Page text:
Stroke Awareness Month 2021 – How stroke research at Oxford Health is helping rebuild lives

Stroke Awareness Month 2021 – How stroke research at Oxford Health is helping rebuild lives

May is Stroke Awareness month, and this year the Stroke Association is focusing on research and its importance for improving patient outcomes after stroke.

The Oxfordshire Stroke Rehabilitation Unit (OSRU), at Oxford Health’s Abingdon Community Hospital, is an active research unit and has several ongoing collaborations with the University of Oxford.

Sam Webb has been working with the OSRU team over the past year. He is a doctoral (DPhil) research student in the Department of Experimental Psychology, at the University of Oxford.

As part of his DPhil, Sam is based at OSRU to recruit participants to a long-term recovery project where cognitive abilities at 0 and 6 months post stroke are monitored. He is focusing on whether a computer-tablet based shopping task can be used to make inferences about the current, and future, day-to-day functioning in those who are less mobile and who couldn’t necessarily complete a full functional assessment.

Sam said: “It is a pleasure working with the OSRU team, and of course the stroke survivors, who both make my DPhil possible.

“The research I am involved with is important as it is part of a larger long-term study which aims to improve the detection of cognitive impairments following a stroke. We are all working towards bettering the lives of our patients after their stroke.”

Sam recently interviewed our Clinical Lead Occupational Therapist, Sarah King, to find out her perspective on research in strokes:

 

OSRU are also lucky to work with Melanie Fleming and Heidi Johansen-Berg from the Welcome Centre for Integrative Neuroimaging (WIN), University of Oxford, and are collaborating to investigate the role of sleep in recovery after stroke.

Mel and Heidi are particularly interested in how sleep affects learning and rehabilitation of movement. Together the WIN and OSRU recently published an article in the journal of Neurorehabilitation and Neural Repair demonstrating that people with poor sleep during rehabilitation have slower recovery of functional independence and worse movement outcomes.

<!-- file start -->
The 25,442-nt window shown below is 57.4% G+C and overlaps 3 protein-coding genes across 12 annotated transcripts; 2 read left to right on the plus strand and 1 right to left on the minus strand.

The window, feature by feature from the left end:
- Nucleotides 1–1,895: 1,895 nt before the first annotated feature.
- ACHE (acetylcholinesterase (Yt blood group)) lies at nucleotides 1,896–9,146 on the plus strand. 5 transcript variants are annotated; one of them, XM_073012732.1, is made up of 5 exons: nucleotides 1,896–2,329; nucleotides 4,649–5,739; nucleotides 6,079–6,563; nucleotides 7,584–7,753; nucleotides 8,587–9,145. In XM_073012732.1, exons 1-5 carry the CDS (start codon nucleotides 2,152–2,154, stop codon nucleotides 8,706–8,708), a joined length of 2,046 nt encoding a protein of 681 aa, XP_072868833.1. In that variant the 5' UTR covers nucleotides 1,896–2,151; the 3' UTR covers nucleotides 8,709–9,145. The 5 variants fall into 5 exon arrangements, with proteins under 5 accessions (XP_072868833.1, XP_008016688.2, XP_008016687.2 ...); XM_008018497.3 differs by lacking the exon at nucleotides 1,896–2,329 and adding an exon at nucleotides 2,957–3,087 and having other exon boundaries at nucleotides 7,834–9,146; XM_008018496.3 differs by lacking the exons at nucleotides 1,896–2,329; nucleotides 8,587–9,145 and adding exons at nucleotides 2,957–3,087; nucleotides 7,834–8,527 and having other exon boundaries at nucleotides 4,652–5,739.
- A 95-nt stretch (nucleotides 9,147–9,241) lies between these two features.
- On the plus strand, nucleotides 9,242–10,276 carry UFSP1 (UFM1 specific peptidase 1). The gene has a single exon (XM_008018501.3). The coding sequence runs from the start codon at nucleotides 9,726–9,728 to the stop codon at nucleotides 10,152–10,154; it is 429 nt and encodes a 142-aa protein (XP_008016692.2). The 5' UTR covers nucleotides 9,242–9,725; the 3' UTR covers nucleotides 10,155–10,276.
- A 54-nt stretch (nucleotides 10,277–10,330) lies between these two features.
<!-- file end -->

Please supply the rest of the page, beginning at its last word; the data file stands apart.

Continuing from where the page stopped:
Mel and Heidi have just secured 5 years of funding to further investigate the mechanism underlying this relationship and to find new ways of improving sleep during recovery after stroke.

Emma Garratt, clinical lead physiotherapist at Abingdon Community Hospital said: “The OSRU multi-disciplinary team feel lucky to be able to work with leading researchers in stroke. Our patients say they enjoy being involved in the various projects, and many go on to participate in further research activities after discharge.

The OSRU staff equally enjoy the diverse opportunities research can add to their roles. We hope to continue strengthening our existing research collaborations and are always happy to be approached about other opportunities!”

While there is much to celebrate in the progress made by researchers in this area, funding for stroke research has been severely impacted by the COVID-19 pandemic and the Stroke Association’s research budget has been cut in half – putting new, innovative research at risk.

Alongside this, disruption caused by the pandemic means that 1 in 5 researchers say they’ll need more funding in the future. Research is hugely important to drive ongoing improvement in treatment and rehabilitation for people post-stroke. You can find our more about stroke awareness month and the work of the Stroke Association here.

Published: 27 May 2021